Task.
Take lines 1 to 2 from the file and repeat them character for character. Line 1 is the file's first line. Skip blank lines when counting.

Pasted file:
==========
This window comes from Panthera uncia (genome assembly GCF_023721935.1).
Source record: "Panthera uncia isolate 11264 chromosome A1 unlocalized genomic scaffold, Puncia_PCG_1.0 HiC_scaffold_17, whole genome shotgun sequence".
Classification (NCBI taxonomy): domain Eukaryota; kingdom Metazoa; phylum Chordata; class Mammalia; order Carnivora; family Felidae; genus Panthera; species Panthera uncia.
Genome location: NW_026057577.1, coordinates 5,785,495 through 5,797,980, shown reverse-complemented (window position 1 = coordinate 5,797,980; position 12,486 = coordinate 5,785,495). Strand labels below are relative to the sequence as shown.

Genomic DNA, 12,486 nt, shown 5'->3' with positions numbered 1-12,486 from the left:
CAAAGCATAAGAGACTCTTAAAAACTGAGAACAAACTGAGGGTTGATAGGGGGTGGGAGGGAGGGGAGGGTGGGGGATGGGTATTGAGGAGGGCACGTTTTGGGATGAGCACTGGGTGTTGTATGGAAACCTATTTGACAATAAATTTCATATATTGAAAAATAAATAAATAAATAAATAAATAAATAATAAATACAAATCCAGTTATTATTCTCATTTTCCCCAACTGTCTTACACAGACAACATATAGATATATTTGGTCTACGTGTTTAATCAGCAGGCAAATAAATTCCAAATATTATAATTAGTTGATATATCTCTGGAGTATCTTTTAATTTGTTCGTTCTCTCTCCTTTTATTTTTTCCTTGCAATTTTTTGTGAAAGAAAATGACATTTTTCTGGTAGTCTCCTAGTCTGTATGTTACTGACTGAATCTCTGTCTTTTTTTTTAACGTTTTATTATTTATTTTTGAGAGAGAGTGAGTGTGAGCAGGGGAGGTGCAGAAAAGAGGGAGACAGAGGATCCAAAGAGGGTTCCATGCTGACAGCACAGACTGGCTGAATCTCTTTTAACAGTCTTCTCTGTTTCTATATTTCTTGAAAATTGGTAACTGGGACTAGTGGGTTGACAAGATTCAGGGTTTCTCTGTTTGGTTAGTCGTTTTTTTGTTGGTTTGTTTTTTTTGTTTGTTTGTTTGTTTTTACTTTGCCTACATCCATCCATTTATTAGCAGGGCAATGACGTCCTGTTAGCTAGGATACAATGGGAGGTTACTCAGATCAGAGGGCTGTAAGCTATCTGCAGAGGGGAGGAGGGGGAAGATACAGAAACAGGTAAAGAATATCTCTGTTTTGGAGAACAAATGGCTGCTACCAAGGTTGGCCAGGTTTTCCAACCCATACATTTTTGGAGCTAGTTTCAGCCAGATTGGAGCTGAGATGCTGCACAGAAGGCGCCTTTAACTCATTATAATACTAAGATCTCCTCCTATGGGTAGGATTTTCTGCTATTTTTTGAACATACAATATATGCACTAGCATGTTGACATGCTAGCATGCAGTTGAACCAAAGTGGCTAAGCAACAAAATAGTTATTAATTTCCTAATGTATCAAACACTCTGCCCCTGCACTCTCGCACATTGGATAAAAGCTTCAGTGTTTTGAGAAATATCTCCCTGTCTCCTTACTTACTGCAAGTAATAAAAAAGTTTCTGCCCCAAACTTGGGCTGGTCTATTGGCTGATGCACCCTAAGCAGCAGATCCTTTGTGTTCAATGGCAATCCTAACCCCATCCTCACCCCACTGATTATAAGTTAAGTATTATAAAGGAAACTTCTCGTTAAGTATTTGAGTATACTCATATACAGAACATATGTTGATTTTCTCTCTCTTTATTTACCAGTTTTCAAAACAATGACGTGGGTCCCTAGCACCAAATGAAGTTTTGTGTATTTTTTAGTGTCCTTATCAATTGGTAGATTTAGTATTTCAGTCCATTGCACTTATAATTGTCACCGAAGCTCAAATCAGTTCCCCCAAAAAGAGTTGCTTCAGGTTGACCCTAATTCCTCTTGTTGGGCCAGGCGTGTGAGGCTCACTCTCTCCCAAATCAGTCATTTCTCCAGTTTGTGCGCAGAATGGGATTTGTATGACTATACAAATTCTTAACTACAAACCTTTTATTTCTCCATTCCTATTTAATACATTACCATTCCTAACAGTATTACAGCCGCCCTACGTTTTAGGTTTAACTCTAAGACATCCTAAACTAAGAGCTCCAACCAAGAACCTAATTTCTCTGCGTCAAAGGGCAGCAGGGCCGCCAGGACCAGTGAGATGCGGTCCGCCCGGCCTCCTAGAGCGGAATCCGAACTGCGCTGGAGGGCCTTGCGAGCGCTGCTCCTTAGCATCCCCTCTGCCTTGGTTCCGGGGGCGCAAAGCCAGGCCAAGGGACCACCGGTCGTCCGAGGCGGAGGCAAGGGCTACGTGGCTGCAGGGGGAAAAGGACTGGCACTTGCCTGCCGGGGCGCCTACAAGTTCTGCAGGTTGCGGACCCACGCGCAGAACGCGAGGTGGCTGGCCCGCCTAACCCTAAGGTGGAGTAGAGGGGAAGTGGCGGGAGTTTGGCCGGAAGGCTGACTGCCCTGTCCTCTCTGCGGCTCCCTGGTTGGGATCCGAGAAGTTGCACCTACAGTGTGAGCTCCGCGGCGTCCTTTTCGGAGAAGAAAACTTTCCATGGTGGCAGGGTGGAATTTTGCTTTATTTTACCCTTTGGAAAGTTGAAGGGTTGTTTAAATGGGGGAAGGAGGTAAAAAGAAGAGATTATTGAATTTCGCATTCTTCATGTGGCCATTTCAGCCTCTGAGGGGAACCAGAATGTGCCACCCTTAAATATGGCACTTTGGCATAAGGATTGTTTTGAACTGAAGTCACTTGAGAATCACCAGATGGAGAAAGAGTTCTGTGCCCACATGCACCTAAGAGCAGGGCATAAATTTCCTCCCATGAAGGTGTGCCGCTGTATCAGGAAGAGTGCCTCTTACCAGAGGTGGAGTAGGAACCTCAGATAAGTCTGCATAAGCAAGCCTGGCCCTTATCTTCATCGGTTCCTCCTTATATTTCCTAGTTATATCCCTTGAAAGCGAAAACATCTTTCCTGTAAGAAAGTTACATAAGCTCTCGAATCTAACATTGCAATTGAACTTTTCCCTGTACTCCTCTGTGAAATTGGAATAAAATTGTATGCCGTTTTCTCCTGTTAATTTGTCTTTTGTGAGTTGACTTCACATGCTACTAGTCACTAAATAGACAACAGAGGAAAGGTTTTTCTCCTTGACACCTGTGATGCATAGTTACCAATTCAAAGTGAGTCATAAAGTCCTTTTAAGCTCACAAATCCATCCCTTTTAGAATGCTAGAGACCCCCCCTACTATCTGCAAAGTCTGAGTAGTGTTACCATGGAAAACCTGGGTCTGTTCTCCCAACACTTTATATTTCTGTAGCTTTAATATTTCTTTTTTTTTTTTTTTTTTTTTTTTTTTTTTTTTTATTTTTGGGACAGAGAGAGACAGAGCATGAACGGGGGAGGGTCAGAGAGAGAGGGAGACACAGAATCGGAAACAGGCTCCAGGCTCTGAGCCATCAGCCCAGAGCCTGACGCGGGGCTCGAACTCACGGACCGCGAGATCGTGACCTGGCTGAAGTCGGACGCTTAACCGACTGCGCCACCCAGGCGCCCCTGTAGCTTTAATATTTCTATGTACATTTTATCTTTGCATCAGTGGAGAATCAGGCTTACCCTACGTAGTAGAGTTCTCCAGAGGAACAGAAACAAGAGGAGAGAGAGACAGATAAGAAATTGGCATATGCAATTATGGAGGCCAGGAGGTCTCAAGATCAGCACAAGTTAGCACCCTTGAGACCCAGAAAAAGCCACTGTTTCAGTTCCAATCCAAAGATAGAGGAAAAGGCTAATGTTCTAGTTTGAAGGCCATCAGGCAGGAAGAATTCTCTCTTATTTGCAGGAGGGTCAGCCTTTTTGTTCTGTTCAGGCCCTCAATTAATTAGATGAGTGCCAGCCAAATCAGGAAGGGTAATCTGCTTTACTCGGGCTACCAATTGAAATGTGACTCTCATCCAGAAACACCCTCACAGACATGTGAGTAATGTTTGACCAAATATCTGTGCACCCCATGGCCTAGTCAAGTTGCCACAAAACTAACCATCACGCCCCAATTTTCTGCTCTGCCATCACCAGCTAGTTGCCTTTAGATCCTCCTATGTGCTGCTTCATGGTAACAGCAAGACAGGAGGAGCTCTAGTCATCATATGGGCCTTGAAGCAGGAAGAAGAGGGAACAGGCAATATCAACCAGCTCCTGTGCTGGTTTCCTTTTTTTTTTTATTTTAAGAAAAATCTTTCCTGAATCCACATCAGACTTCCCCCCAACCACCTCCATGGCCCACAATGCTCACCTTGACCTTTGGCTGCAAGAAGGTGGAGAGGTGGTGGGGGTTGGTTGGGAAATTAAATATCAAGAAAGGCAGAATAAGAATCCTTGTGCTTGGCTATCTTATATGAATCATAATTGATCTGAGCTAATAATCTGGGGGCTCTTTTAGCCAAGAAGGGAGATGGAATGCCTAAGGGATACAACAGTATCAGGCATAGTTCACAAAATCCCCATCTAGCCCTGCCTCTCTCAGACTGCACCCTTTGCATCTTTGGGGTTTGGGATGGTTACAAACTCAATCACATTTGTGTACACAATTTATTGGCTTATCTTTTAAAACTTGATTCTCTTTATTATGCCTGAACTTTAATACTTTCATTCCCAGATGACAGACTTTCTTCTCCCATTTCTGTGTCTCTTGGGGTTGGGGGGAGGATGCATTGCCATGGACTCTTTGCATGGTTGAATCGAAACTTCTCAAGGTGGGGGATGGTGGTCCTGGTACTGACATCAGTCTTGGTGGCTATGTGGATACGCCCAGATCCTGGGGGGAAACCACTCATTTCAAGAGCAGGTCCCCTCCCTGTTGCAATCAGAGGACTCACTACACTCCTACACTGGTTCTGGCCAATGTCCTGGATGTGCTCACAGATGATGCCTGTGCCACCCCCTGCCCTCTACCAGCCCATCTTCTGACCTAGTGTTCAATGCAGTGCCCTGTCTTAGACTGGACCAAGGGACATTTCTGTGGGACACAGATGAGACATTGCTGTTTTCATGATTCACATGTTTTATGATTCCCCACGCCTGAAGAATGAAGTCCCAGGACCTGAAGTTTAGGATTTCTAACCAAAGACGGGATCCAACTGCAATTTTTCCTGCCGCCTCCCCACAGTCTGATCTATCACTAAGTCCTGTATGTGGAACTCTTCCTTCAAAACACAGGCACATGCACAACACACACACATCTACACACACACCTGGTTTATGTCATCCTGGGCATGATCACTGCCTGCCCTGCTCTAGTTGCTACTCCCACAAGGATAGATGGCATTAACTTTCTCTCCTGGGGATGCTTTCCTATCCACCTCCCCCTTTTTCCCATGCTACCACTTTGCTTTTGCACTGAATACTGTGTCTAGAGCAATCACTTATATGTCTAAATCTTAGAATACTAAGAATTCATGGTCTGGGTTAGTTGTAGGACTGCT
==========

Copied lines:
This window comes from Panthera uncia (genome assembly GCF_023721935.1).
Source record: "Panthera uncia isolate 11264 chromosome A1 unlocalized genomic scaffold, Puncia_PCG_1.0 HiC_scaffold_17, whole genome shotgun sequence".